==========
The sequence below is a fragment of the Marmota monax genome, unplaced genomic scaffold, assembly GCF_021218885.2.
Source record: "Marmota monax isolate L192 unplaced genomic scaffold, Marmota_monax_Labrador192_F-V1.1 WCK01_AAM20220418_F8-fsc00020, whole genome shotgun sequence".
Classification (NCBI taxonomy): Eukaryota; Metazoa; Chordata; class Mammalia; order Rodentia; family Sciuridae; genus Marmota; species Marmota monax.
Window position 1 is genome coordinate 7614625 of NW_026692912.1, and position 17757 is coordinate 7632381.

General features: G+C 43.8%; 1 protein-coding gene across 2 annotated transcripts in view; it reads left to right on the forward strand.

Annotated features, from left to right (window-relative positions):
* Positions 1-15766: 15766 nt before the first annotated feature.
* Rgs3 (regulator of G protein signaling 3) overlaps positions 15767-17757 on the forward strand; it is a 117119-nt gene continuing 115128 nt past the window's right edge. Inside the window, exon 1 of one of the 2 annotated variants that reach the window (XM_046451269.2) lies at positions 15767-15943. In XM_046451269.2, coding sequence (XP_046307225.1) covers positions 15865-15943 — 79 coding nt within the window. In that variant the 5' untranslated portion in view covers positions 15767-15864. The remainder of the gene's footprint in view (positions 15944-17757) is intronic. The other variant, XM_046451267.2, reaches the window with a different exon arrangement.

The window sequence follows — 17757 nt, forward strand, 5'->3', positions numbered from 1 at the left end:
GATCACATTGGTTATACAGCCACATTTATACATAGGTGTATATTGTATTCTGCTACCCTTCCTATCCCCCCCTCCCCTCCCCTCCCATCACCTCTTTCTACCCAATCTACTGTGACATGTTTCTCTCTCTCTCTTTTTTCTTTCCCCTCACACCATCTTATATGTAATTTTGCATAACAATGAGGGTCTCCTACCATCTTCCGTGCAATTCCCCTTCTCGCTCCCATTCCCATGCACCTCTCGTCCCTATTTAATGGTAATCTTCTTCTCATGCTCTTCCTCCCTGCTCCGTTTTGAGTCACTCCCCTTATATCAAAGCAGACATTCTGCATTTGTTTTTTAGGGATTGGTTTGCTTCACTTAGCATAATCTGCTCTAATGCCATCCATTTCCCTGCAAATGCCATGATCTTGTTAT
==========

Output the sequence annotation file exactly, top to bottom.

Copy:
The sequence below is a fragment of the Marmota monax genome, unplaced genomic scaffold, assembly GCF_021218885.2.
Source record: "Marmota monax isolate L192 unplaced genomic scaffold, Marmota_monax_Labrador192_F-V1.1 WCK01_AAM20220418_F8-fsc00020, whole genome shotgun sequence".
Classification (NCBI taxonomy): Eukaryota; Metazoa; Chordata; class Mammalia; order Rodentia; family Sciuridae; genus Marmota; species Marmota monax.
Window position 1 is genome coordinate 7614625 of NW_026692912.1, and position 17757 is coordinate 7632381.

General features: G+C 43.8%; 1 protein-coding gene across 2 annotated transcripts in view; it reads left to right on the forward strand.

Annotated features, from left to right (window-relative positions):
* Positions 1-15766: 15766 nt before the first annotated feature.
* Rgs3 (regulator of G protein signaling 3) overlaps positions 15767-17757 on the forward strand; it is a 117119-nt gene continuing 115128 nt past the window's right edge. Inside the window, exon 1 of one of the 2 annotated variants that reach the window (XM_046451269.2) lies at positions 15767-15943. In XM_046451269.2, coding sequence (XP_046307225.1) covers positions 15865-15943 — 79 coding nt within the window. In that variant the 5' untranslated portion in view covers positions 15767-15864. The remainder of the gene's footprint in view (positions 15944-17757) is intronic. The other variant, XM_046451267.2, reaches the window with a different exon arrangement.

The window sequence follows — 17757 nt, forward strand, 5'->3', positions numbered from 1 at the left end:
GATCACATTGGTTATACAGCCACATTTATACATAGGTGTATATTGTATTCTGCTACCCTTCCTATCCCCCCCTCCCCTCCCCTCCCATCACCTCTTTCTACCCAATCTACTGTGACATGTTTCTCTCTCTCTCTTTTTTCTTTCCCCTCACACCATCTTATATGTAATTTTGCATAACAATGAGGGTCTCCTACCATCTTCCGTGCAATTCCCCTTCTCGCTCCCATTCCCATGCACCTCTCGTCCCTATTTAATGGTAATCTTCTTCTCATGCTCTTCCTCCCTGCTCCGTTTTGAGTCACTCCCCTTATATCAAAGCAGACATTCTGCATTTGTTTTTTAGGGATTGGTTTGCTTCACTTAGCATAATCTGCTCTAATGCCATCCATTTCCCTGCAAATGCCATGATCTTGTTAT